Quality Cinema Glass.
Veydra Mini Primes are prime lenses specifically made for today’s smaller cameras with smaller chips, most notably mirrorless cameras. Cameras such as the Panasonic GH4 (a favorite around here) and the BlackMagic Pocket Cinema Camera are great examples of what a Micro 4/3’s camera is capable of.
Veydra recently launched on the cinema scene with a pretty popular Kickstarter campaign that earned them almost $300,000 in orders. As owners of a Panasonic GH4 we were excited by the potential of these lenses and where it could take our productions.
Sometimes we go on shoots that are run’n’gun style where we need to be mobile and quick on our feet. Using a small camera package allows us to do just that. It gives us the freedom to be agile and get the shots we need without any setup.
Since these are cinema quality lenses, this means that they’ll be of higher quality and produce an image that is still inline with our production goals.
Why Prime Lenses?
Prime lenses are typically “faster” than zoom lenses. This means that they can let more light in through the aperture, which will open wider, allowing the image to develop quicker. This can get confusing so let me explain in more detail.
The “faster” a lens, the wider the aperture will open, which has a lower T. Stop (or F. Stop) attached to it. So, an T2 means that it is more open than an T2.8 or an T4. Most lenses will range from wide open around an T2 and close (or stop) down to a T16 or T22.
Side note: Cinema lenses are read in T Stops (or true stops) whereas still lenses are read in F. Stops. These are largely interchangeable but the difference is that an F. Stop measures the theoretical amount of light allowed through the lens compared to a T Stop which measures the actual or true amount of light coming through the aperture.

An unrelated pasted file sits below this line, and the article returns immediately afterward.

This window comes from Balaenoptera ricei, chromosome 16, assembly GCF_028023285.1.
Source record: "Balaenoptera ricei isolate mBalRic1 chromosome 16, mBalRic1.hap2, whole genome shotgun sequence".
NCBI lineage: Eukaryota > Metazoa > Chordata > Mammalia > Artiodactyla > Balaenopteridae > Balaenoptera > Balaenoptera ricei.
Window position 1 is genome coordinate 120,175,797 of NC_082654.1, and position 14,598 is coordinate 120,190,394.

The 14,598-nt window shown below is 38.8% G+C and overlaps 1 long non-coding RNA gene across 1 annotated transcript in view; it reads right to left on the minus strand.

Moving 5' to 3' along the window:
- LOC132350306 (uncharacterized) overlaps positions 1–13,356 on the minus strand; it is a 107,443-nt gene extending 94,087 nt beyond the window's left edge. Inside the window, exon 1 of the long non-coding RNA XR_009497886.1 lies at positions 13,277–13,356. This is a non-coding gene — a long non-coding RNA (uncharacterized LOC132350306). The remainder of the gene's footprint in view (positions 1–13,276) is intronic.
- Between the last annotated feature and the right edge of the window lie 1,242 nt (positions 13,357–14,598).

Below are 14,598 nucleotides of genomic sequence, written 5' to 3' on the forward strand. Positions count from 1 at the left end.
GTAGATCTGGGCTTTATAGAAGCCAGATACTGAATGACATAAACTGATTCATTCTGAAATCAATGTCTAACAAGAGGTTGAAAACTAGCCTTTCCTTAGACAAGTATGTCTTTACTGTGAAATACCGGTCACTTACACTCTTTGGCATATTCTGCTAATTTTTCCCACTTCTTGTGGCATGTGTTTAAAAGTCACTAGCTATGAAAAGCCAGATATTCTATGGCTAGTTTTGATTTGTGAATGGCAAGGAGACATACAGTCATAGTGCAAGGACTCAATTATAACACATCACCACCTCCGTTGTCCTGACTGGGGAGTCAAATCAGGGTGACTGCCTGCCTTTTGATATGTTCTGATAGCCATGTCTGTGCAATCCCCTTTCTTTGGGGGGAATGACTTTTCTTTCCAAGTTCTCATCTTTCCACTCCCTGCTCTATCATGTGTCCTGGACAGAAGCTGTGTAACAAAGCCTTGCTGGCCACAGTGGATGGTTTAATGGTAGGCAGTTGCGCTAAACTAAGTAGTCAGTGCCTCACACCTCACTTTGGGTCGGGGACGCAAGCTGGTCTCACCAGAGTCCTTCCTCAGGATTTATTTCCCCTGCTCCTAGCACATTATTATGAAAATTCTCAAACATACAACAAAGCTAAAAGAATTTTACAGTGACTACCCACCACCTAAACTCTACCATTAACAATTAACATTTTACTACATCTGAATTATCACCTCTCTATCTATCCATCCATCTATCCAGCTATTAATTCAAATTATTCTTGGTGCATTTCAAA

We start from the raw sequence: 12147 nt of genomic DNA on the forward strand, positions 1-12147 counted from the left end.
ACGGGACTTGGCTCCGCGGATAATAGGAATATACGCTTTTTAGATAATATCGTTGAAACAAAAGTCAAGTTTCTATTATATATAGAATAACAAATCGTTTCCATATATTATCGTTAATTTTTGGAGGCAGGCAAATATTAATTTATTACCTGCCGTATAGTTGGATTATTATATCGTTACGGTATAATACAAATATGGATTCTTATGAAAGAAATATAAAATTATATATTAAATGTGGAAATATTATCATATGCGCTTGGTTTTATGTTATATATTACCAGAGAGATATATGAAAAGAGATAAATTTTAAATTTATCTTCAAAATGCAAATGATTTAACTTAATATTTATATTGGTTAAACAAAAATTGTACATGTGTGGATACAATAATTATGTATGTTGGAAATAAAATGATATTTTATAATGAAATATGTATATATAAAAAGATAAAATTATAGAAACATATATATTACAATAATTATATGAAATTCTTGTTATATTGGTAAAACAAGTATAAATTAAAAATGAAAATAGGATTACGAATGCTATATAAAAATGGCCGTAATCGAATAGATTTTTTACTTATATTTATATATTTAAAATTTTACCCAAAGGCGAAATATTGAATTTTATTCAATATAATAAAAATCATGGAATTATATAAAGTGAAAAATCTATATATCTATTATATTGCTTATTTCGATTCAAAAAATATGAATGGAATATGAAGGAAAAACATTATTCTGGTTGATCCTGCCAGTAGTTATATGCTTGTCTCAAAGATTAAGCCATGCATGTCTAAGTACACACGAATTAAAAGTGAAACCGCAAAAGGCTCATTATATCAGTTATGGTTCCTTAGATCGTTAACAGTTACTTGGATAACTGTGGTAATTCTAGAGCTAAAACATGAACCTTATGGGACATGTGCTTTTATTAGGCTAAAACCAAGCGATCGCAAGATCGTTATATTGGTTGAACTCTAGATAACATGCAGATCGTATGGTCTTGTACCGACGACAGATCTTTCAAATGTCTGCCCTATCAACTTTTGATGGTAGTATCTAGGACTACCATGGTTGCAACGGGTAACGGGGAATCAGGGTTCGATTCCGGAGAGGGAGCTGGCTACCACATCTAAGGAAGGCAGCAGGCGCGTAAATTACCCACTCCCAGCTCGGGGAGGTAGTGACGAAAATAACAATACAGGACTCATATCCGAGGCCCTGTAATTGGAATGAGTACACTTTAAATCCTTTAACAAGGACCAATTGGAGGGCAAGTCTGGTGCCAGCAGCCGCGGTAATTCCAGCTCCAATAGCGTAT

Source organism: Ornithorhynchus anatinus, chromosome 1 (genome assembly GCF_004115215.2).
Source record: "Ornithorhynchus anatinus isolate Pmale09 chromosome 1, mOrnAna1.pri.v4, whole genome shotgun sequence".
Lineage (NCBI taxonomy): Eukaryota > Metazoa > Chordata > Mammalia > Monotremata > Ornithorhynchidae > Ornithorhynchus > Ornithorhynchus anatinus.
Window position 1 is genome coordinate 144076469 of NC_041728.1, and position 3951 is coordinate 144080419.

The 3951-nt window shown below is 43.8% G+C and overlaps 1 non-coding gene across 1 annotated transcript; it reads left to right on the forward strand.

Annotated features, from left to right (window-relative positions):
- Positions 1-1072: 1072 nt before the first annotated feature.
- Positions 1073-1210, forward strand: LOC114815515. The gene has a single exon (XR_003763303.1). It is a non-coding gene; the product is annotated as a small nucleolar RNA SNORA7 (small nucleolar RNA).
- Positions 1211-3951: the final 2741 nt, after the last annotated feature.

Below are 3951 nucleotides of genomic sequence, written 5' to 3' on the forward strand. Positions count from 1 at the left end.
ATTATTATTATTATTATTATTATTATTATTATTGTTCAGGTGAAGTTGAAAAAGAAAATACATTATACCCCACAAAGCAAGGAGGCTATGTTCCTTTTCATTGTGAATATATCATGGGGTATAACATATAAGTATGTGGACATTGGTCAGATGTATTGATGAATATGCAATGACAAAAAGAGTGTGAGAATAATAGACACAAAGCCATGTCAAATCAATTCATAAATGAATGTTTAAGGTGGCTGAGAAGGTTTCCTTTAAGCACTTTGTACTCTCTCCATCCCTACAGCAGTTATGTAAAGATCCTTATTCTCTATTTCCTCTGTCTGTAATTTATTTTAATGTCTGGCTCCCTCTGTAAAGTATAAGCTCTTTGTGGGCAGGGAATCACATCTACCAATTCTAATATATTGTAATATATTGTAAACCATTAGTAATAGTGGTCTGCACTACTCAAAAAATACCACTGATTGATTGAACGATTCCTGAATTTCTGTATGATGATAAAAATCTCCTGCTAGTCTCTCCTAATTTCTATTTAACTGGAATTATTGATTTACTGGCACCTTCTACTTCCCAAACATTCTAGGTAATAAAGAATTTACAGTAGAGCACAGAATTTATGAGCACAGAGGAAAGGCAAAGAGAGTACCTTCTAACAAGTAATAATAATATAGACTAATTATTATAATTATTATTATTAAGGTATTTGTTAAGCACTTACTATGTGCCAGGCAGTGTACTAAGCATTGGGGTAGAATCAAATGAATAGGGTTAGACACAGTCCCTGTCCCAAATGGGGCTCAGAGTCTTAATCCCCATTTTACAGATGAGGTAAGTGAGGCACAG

The wider the aperture the more room light has to travel through the lens, which means that the image can be imprinted on the film or chip quicker. This is why we refer to lenses as fast or slow.
We now live in a digital world, but the technology works the same.
When lenses are open, the depth of field will be shallower, meaning the background and foreground will be more blurry than then the aperture is more close. You can compare images at T2 and T8 and you’ll see what I mean.
This is usually an aesthetic but also helps keep the focus on your subject when composing a shot or scene.
This also means that prime lenses, although set a certain focal point and cannot zoom, have the ability to shoot with less light, something you always want to consider indoors or at night.
Why was I so excited to try these lenses out on the GH4? They’re not made specifically for this camera, but they are made specifically for this chip size, so a lot of the design & build took into consideration the size of the cameras they’ll go on.
This means no more heavy Canon lenses attached via adaptor to the GH4. One of the great things about the GH4 is that it’s portable and can be taken so many places easily. The best camera is the one you have on you.
These prime lenses are pretty portable, not the smallest lenses on the market but they are certainly smaller than other cinema prime lenses out there.
Strong and sturdy and you get the feeling you’re dealing with high-end cinema glass.